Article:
Closer to Home: An Analysis of the State and Local Impact of the Texas Juvenile Justice Reforms
A first-of-its-kind study of Texas youth involved with the juvenile justice system shows that juveniles under community-based supervision are far less likely to reoffend than youth with very similar profiles who are confined in state correctional facilities.
Closer to Home: An Analysis of the State and Local Impact of the Texas Juvenile Justice Reforms, which draws on an unprecedented dataset of 1.3 million individual case records spanning eight years, shows youth incarcerated in state-run facilities are 21 percent more likely to be rearrested than those who remain under supervision closer to home. When they do reoffend, youth released from state-secure facilities are three times more likely to commit a felony than youth under community supervision.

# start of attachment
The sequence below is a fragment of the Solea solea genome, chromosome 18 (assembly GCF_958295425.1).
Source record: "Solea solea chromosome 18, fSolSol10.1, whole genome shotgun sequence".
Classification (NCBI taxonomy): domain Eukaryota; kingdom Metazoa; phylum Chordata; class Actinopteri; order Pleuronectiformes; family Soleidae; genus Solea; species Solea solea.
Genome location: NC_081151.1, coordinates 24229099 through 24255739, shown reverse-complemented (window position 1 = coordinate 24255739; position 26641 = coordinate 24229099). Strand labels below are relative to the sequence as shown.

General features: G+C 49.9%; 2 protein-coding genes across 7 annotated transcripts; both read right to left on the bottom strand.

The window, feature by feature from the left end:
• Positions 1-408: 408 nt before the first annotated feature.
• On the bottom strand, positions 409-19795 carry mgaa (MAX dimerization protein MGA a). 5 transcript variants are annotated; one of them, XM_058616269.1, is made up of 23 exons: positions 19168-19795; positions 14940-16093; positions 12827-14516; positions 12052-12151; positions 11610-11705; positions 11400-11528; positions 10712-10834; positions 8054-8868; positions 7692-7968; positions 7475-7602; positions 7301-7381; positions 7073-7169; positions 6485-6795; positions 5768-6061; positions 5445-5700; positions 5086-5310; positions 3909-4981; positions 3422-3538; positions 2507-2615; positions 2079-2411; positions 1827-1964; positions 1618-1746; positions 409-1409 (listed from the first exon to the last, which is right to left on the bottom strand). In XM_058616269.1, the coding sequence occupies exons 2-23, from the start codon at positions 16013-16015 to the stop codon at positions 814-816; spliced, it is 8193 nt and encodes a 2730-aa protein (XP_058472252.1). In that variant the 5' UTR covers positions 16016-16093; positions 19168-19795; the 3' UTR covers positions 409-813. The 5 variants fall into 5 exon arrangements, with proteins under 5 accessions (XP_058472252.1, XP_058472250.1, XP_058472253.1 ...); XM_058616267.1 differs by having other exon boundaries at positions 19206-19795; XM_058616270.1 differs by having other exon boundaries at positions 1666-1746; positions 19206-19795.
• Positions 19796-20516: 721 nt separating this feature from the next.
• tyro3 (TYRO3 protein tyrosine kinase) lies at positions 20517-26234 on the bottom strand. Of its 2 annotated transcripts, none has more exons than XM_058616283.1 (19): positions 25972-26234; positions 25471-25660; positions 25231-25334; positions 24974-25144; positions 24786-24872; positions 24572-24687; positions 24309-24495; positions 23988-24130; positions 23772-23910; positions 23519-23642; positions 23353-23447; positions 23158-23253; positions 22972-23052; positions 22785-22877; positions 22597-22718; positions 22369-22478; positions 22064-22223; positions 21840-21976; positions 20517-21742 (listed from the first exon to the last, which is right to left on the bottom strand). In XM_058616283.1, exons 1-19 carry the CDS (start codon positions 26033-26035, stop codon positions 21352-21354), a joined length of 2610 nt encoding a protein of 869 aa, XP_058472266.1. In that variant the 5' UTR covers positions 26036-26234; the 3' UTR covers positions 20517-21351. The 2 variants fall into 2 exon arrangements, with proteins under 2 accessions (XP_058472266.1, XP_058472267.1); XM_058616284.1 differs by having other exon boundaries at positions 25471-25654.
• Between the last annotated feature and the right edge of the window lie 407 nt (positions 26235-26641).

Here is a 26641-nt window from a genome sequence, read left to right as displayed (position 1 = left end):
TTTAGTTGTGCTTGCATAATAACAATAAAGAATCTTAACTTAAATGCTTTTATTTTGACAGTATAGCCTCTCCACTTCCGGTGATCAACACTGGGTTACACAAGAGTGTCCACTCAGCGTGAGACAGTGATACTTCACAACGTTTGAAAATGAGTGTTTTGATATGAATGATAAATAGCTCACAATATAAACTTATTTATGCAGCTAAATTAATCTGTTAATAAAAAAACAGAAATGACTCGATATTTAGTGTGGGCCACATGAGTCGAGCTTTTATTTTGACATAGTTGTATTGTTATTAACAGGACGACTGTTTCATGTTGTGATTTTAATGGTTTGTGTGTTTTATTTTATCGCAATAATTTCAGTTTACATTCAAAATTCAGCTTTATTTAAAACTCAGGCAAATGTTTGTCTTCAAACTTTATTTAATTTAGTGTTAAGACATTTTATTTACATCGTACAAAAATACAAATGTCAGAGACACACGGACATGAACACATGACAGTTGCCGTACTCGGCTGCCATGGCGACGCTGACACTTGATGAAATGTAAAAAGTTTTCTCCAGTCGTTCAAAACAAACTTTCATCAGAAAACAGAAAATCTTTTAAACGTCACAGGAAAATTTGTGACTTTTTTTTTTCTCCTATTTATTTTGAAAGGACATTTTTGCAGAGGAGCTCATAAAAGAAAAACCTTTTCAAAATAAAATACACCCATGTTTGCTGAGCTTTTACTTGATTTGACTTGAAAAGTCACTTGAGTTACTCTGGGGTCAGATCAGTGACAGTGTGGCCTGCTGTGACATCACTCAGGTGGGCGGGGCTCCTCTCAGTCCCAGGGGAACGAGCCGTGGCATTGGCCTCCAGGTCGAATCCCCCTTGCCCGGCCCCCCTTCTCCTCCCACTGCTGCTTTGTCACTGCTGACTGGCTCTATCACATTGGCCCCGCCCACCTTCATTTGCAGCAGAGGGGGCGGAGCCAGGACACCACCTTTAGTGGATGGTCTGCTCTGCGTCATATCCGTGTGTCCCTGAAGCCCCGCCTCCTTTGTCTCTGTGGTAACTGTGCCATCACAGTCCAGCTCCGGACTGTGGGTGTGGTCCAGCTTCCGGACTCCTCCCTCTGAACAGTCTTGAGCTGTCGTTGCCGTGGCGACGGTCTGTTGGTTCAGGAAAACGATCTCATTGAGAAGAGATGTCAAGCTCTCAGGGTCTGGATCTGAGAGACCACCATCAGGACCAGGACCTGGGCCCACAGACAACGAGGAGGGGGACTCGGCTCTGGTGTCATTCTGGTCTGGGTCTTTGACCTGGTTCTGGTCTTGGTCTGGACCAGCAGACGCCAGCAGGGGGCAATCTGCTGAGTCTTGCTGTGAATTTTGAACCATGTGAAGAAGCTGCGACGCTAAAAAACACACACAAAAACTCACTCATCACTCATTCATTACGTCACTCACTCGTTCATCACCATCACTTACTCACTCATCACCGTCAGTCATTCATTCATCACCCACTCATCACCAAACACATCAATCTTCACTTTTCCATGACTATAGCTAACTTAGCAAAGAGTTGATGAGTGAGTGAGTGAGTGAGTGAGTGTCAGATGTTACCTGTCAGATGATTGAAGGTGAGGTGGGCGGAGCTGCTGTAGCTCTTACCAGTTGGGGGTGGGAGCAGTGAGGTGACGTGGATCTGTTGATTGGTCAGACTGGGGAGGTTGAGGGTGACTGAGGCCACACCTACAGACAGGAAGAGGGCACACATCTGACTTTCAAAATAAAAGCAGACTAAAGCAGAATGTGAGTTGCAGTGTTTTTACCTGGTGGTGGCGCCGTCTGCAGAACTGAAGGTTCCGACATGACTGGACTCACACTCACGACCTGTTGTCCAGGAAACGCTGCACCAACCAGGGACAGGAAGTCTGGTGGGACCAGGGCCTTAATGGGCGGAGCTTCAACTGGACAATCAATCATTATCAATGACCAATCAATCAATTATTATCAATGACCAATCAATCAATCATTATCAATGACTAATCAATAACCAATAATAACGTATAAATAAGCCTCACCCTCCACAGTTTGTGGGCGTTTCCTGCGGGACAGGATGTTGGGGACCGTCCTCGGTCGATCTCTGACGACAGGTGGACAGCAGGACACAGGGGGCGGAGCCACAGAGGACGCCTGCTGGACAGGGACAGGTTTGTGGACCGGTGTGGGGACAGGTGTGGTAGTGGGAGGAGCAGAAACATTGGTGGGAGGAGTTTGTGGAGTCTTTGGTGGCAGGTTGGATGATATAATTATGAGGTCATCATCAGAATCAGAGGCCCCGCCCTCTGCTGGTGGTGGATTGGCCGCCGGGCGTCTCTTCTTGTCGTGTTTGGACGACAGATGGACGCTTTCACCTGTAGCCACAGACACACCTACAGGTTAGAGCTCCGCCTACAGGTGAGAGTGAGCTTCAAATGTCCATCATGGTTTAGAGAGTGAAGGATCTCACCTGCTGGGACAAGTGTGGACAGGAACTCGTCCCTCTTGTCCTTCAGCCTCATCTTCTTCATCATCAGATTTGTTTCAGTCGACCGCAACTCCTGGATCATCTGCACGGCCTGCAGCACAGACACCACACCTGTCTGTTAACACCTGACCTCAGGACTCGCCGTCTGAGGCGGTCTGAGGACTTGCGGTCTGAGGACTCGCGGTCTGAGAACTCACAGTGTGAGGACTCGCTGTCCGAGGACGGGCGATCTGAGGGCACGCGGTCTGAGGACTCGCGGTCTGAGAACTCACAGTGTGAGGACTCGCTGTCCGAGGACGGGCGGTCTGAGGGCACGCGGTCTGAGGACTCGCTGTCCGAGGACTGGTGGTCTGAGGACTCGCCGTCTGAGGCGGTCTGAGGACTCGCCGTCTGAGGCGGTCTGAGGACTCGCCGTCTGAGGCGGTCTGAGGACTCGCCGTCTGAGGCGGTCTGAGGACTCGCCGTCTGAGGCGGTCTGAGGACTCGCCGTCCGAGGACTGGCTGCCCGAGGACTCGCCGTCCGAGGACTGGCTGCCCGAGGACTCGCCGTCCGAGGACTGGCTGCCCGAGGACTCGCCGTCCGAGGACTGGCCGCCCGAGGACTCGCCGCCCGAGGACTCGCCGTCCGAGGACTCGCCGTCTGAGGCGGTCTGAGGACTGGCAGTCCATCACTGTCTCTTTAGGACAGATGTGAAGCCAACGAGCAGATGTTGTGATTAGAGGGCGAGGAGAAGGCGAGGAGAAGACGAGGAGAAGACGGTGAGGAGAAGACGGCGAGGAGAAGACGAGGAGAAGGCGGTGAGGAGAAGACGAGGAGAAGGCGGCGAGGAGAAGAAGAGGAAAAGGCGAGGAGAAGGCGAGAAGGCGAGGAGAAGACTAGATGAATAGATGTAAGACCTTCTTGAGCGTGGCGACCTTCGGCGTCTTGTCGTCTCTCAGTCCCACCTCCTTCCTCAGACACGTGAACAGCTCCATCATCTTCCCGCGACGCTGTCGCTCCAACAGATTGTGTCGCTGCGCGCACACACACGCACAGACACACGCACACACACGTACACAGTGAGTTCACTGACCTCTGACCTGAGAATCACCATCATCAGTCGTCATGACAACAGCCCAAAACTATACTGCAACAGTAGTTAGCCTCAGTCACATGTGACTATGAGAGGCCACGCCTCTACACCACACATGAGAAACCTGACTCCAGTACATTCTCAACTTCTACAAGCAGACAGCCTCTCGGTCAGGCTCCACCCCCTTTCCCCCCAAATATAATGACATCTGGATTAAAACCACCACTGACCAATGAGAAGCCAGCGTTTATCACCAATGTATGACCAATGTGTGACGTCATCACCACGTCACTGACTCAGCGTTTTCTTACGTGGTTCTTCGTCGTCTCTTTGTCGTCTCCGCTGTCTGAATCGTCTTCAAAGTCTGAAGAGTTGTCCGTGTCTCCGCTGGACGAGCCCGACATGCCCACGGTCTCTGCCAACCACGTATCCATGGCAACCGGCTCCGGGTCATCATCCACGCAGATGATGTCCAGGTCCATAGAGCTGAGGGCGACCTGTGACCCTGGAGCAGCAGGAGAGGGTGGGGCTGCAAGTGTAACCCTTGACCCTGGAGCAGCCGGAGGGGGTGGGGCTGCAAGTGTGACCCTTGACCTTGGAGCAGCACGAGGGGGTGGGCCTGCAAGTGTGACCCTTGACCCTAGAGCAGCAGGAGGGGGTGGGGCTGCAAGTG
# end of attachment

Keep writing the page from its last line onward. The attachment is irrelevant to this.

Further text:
The CSG Justice Center unveiled the report on Thursday, January 29, 2015, in a packed room of the Texas Supreme Court, alongside Tennessee Senate Majority Leader Mark Norris, who also serves as chair of CSG, Texas State Sen. John Whitmire, Texas Chief Justice Nathan Hecht, and a number of others.
“The extraordinary data compiled for this study demonstrates convincingly how much better youth—who prior to the reforms would have been incarcerated—fare instead under community supervision,” said Michael D. Thompson, director of the CSG Justice Center. “It also finds that for those youth placed under community supervision, there is still considerable room for improvement.”
The number of incarcerated youth has decreased by more than 40 percent across the nation—with some state populations declining by as much as 80 percent—since 2000, when the number of juveniles incarcerated was at a record high.in the U.S.
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